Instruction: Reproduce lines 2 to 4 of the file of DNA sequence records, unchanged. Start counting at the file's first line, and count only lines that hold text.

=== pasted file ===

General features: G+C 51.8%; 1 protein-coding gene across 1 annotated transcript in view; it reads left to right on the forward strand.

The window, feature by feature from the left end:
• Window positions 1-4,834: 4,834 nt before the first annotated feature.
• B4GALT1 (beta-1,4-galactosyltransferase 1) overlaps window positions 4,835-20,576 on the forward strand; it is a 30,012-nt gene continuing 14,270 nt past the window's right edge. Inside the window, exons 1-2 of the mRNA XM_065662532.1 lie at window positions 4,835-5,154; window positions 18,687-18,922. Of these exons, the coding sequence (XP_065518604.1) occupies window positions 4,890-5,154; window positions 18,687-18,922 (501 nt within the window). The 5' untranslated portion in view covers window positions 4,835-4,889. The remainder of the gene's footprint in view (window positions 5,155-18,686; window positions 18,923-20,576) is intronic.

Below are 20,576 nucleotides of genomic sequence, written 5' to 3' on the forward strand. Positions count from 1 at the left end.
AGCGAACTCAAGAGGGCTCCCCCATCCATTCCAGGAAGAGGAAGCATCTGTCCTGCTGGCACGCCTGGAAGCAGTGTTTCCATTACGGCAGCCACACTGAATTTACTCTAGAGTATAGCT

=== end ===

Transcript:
The window, feature by feature from the left end:
• Window positions 1-4,834: 4,834 nt before the first annotated feature.
• B4GALT1 (beta-1,4-galactosyltransferase 1) overlaps window positions 4,835-20,576 on the forward strand; it is a 30,012-nt gene continuing 14,270 nt past the window's right edge. Inside the window, exons 1-2 of the mRNA XM_065662532.1 lie at window positions 4,835-5,154; window positions 18,687-18,922. Of these exons, the coding sequence (XP_065518604.1) occupies window positions 4,890-5,154; window positions 18,687-18,922 (501 nt within the window). The 5' untranslated portion in view covers window positions 4,835-4,889. The remainder of the gene's footprint in view (window positions 5,155-18,686; window positions 18,923-20,576) is intronic.